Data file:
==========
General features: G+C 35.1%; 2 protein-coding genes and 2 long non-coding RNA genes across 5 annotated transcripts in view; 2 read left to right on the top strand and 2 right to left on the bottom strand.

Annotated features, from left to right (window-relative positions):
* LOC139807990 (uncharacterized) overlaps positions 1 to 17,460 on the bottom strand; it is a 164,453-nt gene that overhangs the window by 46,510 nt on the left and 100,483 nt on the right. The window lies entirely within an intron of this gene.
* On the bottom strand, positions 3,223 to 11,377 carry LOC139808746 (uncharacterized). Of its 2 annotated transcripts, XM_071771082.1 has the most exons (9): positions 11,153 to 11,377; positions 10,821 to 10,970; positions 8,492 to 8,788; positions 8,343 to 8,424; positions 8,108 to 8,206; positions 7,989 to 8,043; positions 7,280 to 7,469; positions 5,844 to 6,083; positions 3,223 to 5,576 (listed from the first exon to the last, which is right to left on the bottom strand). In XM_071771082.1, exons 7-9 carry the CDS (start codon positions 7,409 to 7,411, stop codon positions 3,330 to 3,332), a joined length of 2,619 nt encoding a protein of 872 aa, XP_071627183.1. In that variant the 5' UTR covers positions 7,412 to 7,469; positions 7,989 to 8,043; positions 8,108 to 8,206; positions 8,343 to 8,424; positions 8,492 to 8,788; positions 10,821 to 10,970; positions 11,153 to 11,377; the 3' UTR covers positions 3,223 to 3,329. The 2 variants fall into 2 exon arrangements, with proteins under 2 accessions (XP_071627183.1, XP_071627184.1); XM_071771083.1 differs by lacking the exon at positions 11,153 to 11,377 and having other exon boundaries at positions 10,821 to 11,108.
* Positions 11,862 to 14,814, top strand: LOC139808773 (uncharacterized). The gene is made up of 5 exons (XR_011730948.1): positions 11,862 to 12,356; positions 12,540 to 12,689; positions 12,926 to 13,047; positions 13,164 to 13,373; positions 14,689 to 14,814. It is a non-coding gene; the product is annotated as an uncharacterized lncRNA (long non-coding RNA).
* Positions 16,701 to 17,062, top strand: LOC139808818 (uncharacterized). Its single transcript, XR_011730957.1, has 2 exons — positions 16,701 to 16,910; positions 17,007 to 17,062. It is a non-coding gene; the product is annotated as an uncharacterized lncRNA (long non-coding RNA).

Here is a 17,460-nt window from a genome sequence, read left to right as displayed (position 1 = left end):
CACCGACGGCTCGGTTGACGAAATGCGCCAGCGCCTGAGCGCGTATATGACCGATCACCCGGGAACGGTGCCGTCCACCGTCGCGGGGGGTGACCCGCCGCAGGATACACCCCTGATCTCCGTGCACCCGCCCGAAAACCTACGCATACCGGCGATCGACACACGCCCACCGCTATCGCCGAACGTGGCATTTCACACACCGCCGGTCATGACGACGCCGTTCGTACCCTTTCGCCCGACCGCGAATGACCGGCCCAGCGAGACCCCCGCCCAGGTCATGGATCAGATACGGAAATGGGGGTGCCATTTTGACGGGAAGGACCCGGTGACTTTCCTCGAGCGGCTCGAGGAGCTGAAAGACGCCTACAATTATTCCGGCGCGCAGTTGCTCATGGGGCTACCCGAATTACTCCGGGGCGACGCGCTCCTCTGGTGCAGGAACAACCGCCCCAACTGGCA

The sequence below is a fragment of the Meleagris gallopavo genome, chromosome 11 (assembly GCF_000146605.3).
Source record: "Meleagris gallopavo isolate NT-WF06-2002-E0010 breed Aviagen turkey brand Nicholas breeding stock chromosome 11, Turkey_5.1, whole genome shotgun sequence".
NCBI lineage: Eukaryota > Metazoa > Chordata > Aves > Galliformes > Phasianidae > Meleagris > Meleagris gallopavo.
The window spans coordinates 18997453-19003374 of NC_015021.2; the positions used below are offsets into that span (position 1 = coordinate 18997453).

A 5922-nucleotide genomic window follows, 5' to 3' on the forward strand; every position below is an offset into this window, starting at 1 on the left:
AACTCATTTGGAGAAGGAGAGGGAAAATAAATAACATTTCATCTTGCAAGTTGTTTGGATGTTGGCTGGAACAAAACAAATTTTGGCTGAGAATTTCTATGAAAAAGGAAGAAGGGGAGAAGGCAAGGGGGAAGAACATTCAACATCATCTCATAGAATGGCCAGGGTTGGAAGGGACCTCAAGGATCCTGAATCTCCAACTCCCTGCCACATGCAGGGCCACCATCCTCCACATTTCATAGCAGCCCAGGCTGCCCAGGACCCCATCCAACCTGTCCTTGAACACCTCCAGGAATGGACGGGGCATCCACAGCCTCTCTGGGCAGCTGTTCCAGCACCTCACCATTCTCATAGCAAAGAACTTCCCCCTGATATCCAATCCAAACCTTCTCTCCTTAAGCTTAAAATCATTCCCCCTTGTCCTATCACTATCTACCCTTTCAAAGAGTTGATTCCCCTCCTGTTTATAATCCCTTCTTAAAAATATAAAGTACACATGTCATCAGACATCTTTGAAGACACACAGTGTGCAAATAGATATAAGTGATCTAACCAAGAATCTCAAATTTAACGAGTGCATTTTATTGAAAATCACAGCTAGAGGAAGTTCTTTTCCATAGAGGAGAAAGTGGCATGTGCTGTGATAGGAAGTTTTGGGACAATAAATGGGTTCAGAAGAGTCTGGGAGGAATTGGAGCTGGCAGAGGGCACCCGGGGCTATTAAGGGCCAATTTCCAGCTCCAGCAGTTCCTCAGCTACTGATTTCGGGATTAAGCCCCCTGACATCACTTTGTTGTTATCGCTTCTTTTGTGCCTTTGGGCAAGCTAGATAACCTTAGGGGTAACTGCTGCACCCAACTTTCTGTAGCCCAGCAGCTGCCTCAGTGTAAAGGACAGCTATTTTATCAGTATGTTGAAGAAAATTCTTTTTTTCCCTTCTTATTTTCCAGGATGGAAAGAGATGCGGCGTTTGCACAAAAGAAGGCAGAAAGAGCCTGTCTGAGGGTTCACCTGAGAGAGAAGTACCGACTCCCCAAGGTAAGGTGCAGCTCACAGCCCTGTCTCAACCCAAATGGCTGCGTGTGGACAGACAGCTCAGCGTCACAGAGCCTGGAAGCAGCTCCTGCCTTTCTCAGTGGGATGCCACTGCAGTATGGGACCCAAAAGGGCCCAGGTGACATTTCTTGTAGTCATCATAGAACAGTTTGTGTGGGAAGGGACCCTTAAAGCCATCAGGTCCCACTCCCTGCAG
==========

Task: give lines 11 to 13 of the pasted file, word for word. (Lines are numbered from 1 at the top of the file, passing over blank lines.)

NCBI lineage: Eukaryota > Metazoa > Chordata > Aves > Galliformes > Phasianidae > Meleagris > Meleagris gallopavo.
The window spans coordinates 18997453-19003374 of NC_015021.2; the positions used below are offsets into that span (position 1 = coordinate 18997453).

A 5922-nucleotide genomic window follows, 5' to 3' on the forward strand; every position below is an offset into this window, starting at 1 on the left: